US 5346800 A
An image-receiving element for use in photographic diffusion transfer film units of the type wherein the image-receiving element, which includes an image-receiving layer, is designed to be removed, or "peeled-apart", from a photosensitive element after exposure and development have been carried out. The image-receiving element includes a strip-coat layer comprising a hydrophilic colloid, such as gum arabic, and an aluminum salt which overlies the image-receiving layer and significantly reduces striations and/or haze and facilitates the separation of the image-receiving element from the remainder of the film unit subsequent to diffusion transfer photography.
1. An image-receiving element for use in a photographic diffusion transfer color process which comprises, in sequence:
an image-receiving layer; and
a strip-coat layer overlying said image-receiving layer, said strip-coat layer comprising a mixture of a hydrophilic colloid and an aluminum salt.
2. The image-receiving element as defined in claim 1 wherein said hydrophilic colloid is gum arabic.
3. The image-receiving layer as defined in claim 2 wherein said aluminum salt is aluminum lactate.
4. The image-receiving element as defined in claim 3 wherein said strip-coat layer comprises from about 2:1 to about 6:1 parts by weight of gum arabic and aluminum lactate.
5. The image-receiving element as defined in claim 1 wherein said strip-coat layer is coated at a coverage of from about 5 mgs/ft.sup.2 to about 100 mgs/ft.sup.2 of total solids.
6. The image-receiving element as defined in claim 1 wherein said image-receiving layer comprises a graft copolymer of 4-vinylpyridine and vinyl benzyl trimethylammonium chloride grafted onto hydroxyethylcellulose.
7. A photographic product for forming a diffusion transfer dye image which comprises, in combination:
a photosensitive element comprising a support which carries at least one silver halide emulsion layer associated with an image dye-providing material;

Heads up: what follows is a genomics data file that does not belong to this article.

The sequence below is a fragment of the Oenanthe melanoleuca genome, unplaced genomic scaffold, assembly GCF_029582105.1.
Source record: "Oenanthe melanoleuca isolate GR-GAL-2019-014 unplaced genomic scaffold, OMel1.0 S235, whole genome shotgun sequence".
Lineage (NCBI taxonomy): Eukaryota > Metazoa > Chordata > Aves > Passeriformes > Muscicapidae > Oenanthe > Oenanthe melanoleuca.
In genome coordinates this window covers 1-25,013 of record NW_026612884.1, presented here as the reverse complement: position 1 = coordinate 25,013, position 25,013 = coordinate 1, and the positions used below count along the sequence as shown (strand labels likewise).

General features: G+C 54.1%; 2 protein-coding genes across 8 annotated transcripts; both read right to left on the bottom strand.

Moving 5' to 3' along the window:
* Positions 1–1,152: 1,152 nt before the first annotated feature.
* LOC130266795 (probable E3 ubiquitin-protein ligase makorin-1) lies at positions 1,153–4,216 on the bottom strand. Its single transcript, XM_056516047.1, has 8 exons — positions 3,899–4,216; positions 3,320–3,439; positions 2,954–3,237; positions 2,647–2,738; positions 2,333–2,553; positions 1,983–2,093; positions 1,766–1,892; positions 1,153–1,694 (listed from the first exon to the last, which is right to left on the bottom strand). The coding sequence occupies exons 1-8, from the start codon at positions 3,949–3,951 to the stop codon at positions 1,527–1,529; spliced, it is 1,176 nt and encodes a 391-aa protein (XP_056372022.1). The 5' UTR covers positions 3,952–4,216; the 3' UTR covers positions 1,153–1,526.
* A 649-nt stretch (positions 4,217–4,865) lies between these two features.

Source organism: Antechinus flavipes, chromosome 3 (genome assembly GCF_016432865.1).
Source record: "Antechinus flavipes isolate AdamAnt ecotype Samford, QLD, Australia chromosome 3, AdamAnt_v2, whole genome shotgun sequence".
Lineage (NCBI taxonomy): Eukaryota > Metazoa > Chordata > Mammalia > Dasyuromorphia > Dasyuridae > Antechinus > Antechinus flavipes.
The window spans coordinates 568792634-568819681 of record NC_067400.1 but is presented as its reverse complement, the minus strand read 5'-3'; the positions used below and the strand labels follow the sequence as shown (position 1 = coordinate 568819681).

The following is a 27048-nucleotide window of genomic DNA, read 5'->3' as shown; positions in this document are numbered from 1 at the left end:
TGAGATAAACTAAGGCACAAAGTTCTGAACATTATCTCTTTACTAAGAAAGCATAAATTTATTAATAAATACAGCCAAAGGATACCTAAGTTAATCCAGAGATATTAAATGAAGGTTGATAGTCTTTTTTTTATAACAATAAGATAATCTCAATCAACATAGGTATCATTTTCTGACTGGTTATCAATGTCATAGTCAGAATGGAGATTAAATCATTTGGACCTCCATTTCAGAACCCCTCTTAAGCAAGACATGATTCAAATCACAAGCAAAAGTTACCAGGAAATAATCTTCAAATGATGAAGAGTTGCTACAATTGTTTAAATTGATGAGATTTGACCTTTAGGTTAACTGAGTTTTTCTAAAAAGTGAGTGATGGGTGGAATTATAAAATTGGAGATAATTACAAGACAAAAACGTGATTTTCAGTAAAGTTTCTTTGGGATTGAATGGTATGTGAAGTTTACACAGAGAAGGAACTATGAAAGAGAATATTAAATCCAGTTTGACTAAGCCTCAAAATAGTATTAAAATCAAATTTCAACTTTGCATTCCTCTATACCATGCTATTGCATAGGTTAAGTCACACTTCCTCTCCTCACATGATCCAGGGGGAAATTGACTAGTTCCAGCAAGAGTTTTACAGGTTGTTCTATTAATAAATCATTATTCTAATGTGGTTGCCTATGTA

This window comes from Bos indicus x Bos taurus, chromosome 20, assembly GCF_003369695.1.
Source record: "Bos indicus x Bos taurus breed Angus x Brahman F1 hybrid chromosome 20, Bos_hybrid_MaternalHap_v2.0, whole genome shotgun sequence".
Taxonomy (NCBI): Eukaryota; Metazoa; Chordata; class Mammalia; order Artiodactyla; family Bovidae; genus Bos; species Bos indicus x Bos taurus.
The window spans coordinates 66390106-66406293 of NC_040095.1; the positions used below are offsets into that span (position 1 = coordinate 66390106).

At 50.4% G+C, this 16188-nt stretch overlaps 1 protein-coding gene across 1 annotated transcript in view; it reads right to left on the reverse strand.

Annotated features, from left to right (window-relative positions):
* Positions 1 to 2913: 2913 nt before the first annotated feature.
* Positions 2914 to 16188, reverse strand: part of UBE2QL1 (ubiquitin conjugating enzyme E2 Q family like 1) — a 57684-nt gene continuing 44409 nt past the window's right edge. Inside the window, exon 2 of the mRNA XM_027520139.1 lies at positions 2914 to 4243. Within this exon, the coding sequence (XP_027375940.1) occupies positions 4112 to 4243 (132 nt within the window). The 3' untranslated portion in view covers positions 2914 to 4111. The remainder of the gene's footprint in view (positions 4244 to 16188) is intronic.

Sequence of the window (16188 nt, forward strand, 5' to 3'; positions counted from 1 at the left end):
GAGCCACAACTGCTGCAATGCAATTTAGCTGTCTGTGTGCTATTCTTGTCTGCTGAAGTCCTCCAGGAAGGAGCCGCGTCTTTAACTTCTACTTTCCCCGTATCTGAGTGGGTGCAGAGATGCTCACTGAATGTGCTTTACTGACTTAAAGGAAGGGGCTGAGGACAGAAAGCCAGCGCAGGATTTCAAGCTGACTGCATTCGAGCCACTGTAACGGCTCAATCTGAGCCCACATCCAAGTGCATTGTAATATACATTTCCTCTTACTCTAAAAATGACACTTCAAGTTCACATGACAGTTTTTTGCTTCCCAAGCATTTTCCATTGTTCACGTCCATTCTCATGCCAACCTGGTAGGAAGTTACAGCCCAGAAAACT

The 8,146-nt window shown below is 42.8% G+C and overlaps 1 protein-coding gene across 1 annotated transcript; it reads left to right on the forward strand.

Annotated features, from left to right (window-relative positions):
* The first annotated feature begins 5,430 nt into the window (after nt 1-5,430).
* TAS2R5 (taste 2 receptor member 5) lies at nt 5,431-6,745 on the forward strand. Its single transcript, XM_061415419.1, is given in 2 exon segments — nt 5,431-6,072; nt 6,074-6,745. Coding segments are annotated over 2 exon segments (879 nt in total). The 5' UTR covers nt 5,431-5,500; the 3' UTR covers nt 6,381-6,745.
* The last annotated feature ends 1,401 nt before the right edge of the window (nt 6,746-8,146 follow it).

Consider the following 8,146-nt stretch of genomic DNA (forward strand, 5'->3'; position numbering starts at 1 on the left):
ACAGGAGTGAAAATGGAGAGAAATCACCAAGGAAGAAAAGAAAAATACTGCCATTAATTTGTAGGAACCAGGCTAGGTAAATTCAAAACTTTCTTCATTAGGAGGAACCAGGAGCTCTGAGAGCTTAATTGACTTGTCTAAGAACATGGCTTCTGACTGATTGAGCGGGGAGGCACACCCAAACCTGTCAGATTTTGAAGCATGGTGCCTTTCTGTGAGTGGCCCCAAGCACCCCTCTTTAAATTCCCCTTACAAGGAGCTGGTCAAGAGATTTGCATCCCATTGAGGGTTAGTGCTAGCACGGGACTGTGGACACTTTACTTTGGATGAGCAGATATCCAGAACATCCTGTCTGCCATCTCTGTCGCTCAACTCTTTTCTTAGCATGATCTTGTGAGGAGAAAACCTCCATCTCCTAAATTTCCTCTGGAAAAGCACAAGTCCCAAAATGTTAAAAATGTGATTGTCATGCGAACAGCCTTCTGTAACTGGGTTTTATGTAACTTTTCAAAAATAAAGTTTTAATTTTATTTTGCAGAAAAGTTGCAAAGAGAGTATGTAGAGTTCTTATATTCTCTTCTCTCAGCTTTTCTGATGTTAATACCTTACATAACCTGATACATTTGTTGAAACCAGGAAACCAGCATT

an image-receiving element comprising a support carrying an image-receiving layer and a strip-coat layer, said strip-coat layer overlying said image-receiving layer and comprising a mixture of a hydrophilic colloid and an aluminum salt; and
means providing an aqueous alkaline processing composition for initiating development of said silver halide emulsion after photoexposure to form in said image-receiving layer a dye image.
8. The product as defined in claim 7 wherein said hydrophilic colloid is gum arabic.
9. The product as defined in claim 8 wherein said aluminum salt is aluminum lactate.
10. The product as defined in claim 9 wherein said strip-coat layer comprises from about 2:1 to about 6:1 parts by weight of gum arabic and aluminum lactate.
11. The product as defined in claim 7 wherein said photosensitive element comprises a cyan image dye-providing material in association with a red-sensitive silver halide emulsion layer, a magenta image dye-providing material in association with a green-sensitive silver halide emulsion layer and a yellow image dye-providing material in association with a blue-sensitive silver halide emulsion layer.
12. The product as defined in claim 7 wherein said image-receiving layer comprises a graff copolymer of 4-vinylpyridine and vinyl benzyl trimethylammonium chloride grafted onto hydroxyethyl cellulose.
This invention relates to an image-receiving element for use in photographic film units of the diffusion transfer type. More particularly, the invention relates to an image-receiving element especially adapted for use in diffusion transfer photographic film units of the type wherein an image-receiving element is designed to be separated from a photosensitive element after exposure and photographic processing have been effected.